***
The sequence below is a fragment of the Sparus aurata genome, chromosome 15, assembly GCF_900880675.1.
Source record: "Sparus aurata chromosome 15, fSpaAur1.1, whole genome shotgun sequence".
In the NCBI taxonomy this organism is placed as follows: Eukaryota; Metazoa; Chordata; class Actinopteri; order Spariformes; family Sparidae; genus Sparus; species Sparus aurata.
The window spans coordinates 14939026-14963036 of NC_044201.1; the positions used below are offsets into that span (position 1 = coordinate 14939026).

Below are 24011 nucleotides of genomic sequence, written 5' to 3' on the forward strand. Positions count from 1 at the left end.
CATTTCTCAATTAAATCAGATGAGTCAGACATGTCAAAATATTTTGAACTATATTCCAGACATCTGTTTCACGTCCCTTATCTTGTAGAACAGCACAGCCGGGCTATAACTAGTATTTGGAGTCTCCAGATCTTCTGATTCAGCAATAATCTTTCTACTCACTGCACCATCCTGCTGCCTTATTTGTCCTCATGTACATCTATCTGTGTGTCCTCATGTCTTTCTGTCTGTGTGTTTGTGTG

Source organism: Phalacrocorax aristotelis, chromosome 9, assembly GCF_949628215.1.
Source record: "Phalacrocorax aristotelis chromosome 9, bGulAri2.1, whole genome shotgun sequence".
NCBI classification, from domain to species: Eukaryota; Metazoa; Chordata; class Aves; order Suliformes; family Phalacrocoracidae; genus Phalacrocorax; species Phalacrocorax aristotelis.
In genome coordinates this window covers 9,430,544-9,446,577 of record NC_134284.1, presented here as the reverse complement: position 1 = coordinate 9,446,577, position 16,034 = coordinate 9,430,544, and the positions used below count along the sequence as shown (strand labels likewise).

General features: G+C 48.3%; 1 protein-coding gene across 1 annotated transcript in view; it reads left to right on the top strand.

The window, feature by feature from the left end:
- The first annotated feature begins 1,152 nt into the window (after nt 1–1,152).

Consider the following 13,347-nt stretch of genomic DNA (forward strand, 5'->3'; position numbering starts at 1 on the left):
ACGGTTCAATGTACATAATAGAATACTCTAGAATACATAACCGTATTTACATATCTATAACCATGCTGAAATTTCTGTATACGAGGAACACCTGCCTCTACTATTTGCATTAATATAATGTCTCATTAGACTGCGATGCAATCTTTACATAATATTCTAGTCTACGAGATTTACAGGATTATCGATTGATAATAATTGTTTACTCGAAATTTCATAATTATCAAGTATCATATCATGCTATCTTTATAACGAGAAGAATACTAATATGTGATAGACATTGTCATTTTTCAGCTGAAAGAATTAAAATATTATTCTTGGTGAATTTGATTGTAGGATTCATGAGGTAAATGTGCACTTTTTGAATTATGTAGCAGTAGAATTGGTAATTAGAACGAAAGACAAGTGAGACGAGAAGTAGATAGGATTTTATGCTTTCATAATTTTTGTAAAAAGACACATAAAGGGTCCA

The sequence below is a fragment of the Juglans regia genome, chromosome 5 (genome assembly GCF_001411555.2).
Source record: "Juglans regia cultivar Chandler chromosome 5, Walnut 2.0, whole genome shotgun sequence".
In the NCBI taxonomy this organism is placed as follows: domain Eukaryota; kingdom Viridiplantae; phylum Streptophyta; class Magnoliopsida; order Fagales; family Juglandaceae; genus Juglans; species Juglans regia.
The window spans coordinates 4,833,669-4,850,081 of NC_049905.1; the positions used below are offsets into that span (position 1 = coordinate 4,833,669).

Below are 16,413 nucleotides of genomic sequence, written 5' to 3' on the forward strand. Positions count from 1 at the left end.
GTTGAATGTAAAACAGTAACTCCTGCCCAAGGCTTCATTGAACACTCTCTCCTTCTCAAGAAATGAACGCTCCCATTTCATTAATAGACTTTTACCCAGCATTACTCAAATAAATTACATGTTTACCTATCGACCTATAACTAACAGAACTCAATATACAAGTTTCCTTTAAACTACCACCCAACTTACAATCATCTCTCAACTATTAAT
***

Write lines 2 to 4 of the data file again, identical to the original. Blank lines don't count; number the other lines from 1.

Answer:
Source record: "Sparus aurata chromosome 15, fSpaAur1.1, whole genome shotgun sequence".
In the NCBI taxonomy this organism is placed as follows: Eukaryota; Metazoa; Chordata; class Actinopteri; order Spariformes; family Sparidae; genus Sparus; species Sparus aurata.
The window spans coordinates 14939026-14963036 of NC_044201.1; the positions used below are offsets into that span (position 1 = coordinate 14939026).